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Title: Development and application of computational quantum many-body methods for strongly correlated models and materials
Authors: Vidhyadhiraja, N.S.
Dasari, Nagamalleswara Rao
Keywords: Computational methods
Many-body problem
Quantum field theory
Issue Date: 2015
Publisher: Jawaharlal Nehru Centre for Advanced Scientific Research
Citation: Dasari, Nagamalleswara Rao. 2015, Development and application of computational quantum many-body methods for strongly correlated models and materials, Ph.D thesis, Jawaharlal Nehru Centre for Advanced Scientific Research, Bengaluru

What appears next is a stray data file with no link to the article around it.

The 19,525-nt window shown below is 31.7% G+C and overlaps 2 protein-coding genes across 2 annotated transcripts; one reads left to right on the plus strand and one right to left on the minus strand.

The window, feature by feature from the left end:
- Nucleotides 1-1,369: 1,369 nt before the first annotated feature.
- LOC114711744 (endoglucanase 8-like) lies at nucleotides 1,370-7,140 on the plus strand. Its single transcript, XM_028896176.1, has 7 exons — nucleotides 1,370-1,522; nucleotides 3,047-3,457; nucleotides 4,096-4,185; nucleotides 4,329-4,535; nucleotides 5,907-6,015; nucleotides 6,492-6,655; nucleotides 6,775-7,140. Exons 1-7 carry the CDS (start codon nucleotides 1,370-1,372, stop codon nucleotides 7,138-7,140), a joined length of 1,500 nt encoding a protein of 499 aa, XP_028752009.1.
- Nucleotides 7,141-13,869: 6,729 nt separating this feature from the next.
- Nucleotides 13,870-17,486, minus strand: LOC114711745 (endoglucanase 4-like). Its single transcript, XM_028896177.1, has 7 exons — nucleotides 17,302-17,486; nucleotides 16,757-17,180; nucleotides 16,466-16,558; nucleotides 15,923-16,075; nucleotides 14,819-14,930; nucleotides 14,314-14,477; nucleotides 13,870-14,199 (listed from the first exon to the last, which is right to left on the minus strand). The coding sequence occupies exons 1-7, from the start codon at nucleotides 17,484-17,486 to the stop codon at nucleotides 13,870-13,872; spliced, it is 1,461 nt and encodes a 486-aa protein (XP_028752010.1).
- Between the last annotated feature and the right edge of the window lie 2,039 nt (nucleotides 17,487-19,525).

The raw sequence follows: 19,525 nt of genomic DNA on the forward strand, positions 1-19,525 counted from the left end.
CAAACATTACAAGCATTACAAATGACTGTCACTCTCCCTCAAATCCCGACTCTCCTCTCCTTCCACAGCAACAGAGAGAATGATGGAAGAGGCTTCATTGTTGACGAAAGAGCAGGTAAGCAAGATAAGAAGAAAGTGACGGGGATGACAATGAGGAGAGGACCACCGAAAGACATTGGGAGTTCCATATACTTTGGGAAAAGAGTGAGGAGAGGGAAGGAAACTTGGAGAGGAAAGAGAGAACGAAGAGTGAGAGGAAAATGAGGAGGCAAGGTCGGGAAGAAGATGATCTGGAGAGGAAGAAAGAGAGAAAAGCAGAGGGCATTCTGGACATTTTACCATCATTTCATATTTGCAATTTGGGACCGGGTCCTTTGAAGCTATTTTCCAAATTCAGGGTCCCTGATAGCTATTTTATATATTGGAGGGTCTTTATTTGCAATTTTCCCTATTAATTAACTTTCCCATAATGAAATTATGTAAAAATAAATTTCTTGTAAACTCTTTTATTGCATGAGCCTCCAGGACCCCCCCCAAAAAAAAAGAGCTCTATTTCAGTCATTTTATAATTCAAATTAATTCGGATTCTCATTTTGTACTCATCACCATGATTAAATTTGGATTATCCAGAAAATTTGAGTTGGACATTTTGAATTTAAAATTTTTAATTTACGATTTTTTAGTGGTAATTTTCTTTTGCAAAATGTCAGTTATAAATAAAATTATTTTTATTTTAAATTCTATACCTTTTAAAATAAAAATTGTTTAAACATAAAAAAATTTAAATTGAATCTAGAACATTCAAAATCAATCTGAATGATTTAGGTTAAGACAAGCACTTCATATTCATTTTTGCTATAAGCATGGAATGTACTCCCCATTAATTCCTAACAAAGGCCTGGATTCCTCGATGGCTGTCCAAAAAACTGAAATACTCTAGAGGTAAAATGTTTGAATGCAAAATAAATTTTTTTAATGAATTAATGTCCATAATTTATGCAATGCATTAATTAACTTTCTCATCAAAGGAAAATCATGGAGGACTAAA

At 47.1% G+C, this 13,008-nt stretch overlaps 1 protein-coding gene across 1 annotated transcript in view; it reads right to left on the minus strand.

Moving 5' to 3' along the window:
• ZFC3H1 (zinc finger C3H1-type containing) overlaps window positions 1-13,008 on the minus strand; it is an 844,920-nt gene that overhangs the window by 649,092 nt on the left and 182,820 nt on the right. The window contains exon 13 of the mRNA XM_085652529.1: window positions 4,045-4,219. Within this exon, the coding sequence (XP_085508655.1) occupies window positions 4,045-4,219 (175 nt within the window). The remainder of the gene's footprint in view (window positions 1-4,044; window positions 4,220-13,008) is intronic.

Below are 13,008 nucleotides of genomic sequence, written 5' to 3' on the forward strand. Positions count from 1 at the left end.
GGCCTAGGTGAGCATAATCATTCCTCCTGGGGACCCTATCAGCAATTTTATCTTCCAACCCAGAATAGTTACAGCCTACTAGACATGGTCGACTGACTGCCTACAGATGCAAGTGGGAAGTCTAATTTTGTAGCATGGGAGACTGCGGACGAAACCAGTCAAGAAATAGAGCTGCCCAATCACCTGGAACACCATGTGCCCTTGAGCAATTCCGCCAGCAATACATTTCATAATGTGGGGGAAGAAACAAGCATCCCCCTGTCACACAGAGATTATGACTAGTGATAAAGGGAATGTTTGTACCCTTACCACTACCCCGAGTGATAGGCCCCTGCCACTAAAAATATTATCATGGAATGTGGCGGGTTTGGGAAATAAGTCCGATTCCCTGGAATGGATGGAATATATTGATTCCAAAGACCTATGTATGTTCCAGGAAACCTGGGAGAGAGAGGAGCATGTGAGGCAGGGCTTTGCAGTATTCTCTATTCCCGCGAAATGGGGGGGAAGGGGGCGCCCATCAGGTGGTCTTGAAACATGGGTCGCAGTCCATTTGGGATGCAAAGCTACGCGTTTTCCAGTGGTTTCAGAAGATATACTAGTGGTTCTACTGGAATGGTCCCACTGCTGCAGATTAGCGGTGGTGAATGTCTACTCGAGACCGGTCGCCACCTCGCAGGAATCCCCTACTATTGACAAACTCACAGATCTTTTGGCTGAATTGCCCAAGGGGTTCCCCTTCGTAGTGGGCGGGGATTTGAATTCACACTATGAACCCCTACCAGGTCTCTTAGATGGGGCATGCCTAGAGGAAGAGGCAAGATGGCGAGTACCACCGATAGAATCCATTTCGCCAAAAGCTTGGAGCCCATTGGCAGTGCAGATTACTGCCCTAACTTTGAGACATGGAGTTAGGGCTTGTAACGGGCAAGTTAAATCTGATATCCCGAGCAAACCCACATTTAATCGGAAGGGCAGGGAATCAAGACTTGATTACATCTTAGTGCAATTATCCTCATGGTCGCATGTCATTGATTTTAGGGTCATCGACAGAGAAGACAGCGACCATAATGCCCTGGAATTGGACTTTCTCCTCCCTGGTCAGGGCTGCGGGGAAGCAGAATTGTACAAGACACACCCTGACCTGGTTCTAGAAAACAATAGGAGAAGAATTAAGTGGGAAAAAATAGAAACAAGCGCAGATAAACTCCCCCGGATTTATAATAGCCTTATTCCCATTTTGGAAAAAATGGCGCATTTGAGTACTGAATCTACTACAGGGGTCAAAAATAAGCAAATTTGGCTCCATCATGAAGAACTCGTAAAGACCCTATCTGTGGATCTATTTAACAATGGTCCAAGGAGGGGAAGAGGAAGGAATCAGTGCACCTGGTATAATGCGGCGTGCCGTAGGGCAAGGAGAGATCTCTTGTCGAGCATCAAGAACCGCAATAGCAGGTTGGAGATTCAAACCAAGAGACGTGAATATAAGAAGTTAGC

Abstract: DFT, however, fails to explain the spectral properties of solids which have partially lled d and f shells. For this class of compounds, DFT quite often predicts a metallic ground state but experiments show that they are insulators. Due to the localized nature of d and f orbitals in space, screening of Coulomb interaction between electrons in those orbitals is poor. Thus, the electrons in d and f orbitals experience a much higher Coulomb repulsion than in the s/p orbitals, leading to strong correlation e ects, which in turn imply the break down of any effective one particle picture where the ground state wavefunction of the system is a combination of Slater determinants, and there are no well de ned one electron excitations in the system. Because of strong correlations, these systems exhibit interesting properties and phases. The materials which come under this category are termed as strongly correlated electronic systems (SCES). Typical examples of SCES[10] include cuprates, rare-earth compounds, actinides and transition metal oxides. Some of the features of strong correlation e ects include metal to Mott transition in V2O3[11{16], itinerant magnetism in transition metal oxides[17], giant magneto-resistance in manganites[18, 19], and hightemperature superconductivity in cuprates[20]. Theoretical studies of SCES require quantum many-body methods which are capable of handling strong correlations between electrons. Traditionally, these methods have been applied to studying model Hamiltonian's, that ignore material speci c information. With the advent of dynamical mean- eld theory (DMFT),
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